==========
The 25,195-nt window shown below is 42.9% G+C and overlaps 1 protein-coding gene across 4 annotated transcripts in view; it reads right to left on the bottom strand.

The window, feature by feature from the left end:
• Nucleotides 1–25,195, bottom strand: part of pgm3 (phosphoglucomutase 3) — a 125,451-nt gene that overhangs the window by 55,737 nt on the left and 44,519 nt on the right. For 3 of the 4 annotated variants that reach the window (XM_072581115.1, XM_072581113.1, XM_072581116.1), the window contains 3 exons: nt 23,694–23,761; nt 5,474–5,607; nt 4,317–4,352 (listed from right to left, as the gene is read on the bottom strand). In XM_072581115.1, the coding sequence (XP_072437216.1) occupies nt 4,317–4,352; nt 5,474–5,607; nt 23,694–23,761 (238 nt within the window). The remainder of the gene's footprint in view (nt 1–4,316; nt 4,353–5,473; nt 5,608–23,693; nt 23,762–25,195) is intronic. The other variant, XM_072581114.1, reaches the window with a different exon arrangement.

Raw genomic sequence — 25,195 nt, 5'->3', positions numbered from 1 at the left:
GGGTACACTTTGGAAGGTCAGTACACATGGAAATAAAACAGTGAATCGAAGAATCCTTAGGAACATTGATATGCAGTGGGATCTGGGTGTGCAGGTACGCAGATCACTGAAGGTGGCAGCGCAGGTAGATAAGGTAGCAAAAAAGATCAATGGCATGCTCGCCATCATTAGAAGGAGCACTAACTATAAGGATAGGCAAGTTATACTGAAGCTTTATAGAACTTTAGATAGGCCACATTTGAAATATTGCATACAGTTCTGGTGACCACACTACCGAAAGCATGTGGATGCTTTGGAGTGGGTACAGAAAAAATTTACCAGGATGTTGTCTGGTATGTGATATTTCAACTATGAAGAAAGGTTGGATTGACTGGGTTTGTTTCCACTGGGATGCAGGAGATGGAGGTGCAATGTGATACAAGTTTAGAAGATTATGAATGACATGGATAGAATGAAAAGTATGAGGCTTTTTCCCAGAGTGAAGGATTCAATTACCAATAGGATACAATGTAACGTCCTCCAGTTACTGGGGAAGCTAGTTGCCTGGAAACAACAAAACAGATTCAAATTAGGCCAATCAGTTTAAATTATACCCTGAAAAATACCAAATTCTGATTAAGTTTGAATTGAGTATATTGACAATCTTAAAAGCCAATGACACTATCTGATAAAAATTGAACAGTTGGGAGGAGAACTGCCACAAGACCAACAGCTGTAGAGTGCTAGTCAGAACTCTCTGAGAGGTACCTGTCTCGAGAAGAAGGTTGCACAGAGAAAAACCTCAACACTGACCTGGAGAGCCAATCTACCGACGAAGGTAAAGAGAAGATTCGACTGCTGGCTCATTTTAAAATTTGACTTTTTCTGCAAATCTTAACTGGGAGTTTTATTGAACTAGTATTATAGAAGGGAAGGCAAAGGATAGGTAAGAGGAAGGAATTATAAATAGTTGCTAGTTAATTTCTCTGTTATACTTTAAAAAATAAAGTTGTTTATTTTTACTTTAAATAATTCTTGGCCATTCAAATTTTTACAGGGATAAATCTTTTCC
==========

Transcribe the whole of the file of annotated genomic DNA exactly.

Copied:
The 25,195-nt window shown below is 42.9% G+C and overlaps 1 protein-coding gene across 4 annotated transcripts in view; it reads right to left on the bottom strand.

The window, feature by feature from the left end:
• Nucleotides 1–25,195, bottom strand: part of pgm3 (phosphoglucomutase 3) — a 125,451-nt gene that overhangs the window by 55,737 nt on the left and 44,519 nt on the right. For 3 of the 4 annotated variants that reach the window (XM_072581115.1, XM_072581113.1, XM_072581116.1), the window contains 3 exons: nt 23,694–23,761; nt 5,474–5,607; nt 4,317–4,352 (listed from right to left, as the gene is read on the bottom strand). In XM_072581115.1, the coding sequence (XP_072437216.1) occupies nt 4,317–4,352; nt 5,474–5,607; nt 23,694–23,761 (238 nt within the window). The remainder of the gene's footprint in view (nt 1–4,316; nt 4,353–5,473; nt 5,608–23,693; nt 23,762–25,195) is intronic. The other variant, XM_072581114.1, reaches the window with a different exon arrangement.

Raw genomic sequence — 25,195 nt, 5'->3', positions numbered from 1 at the left:
GGGTACACTTTGGAAGGTCAGTACACATGGAAATAAAACAGTGAATCGAAGAATCCTTAGGAACATTGATATGCAGTGGGATCTGGGTGTGCAGGTACGCAGATCACTGAAGGTGGCAGCGCAGGTAGATAAGGTAGCAAAAAAGATCAATGGCATGCTCGCCATCATTAGAAGGAGCACTAACTATAAGGATAGGCAAGTTATACTGAAGCTTTATAGAACTTTAGATAGGCCACATTTGAAATATTGCATACAGTTCTGGTGACCACACTACCGAAAGCATGTGGATGCTTTGGAGTGGGTACAGAAAAAATTTACCAGGATGTTGTCTGGTATGTGATATTTCAACTATGAAGAAAGGTTGGATTGACTGGGTTTGTTTCCACTGGGATGCAGGAGATGGAGGTGCAATGTGATACAAGTTTAGAAGATTATGAATGACATGGATAGAATGAAAAGTATGAGGCTTTTTCCCAGAGTGAAGGATTCAATTACCAATAGGATACAATGTAACGTCCTCCAGTTACTGGGGAAGCTAGTTGCCTGGAAACAACAAAACAGATTCAAATTAGGCCAATCAGTTTAAATTATACCCTGAAAAATACCAAATTCTGATTAAGTTTGAATTGAGTATATTGACAATCTTAAAAGCCAATGACACTATCTGATAAAAATTGAACAGTTGGGAGGAGAACTGCCACAAGACCAACAGCTGTAGAGTGCTAGTCAGAACTCTCTGAGAGGTACCTGTCTCGAGAAGAAGGTTGCACAGAGAAAAACCTCAACACTGACCTGGAGAGCCAATCTACCGACGAAGGTAAAGAGAAGATTCGACTGCTGGCTCATTTTAAAATTTGACTTTTTCTGCAAATCTTAACTGGGAGTTTTATTGAACTAGTATTATAGAAGGGAAGGCAAAGGATAGGTAAGAGGAAGGAATTATAAATAGTTGCTAGTTAATTTCTCTGTTATACTTTAAAAAATAAAGTTGTTTATTTTTACTTTAAATAATTCTTGGCCATTCAAATTTTTACAGGGATAAATCTTTTCC